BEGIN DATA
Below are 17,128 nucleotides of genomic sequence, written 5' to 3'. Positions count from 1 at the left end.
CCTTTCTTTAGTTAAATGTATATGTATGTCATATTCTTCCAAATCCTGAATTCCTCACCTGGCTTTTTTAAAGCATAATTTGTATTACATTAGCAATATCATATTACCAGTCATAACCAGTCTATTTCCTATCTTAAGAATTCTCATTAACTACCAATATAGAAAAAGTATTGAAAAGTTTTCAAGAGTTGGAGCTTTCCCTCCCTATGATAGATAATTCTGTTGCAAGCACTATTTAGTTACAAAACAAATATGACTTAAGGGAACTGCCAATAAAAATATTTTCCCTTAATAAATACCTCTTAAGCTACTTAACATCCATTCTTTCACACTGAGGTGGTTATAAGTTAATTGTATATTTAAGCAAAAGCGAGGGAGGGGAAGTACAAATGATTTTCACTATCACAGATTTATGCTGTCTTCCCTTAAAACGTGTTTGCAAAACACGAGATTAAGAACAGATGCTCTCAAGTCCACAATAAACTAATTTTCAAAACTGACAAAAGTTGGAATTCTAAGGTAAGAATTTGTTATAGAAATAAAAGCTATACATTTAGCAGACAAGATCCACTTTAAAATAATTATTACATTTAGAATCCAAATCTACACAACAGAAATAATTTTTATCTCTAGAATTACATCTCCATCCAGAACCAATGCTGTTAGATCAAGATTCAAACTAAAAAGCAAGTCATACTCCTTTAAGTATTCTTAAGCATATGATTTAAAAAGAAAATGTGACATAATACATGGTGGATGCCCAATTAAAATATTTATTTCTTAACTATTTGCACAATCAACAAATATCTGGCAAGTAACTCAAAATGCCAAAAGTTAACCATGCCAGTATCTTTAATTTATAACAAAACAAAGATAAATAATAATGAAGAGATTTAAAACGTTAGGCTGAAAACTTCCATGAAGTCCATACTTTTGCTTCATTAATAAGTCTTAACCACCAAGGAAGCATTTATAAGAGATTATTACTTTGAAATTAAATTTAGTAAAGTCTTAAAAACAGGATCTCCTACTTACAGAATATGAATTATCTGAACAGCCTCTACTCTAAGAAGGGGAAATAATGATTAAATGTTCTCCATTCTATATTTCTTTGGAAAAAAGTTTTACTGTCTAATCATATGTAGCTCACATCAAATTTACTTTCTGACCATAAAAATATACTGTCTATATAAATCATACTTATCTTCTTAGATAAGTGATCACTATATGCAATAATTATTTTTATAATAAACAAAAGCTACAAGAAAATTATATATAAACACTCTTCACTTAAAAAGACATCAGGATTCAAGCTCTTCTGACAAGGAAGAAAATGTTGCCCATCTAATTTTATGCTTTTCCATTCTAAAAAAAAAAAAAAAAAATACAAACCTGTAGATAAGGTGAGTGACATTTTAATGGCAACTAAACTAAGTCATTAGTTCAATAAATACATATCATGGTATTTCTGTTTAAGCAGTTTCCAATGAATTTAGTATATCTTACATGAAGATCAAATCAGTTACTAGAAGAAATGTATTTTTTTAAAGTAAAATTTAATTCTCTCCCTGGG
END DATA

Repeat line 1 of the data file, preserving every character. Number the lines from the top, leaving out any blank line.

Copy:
Below are 17,128 nucleotides of genomic sequence, written 5' to 3'. Positions count from 1 at the left end.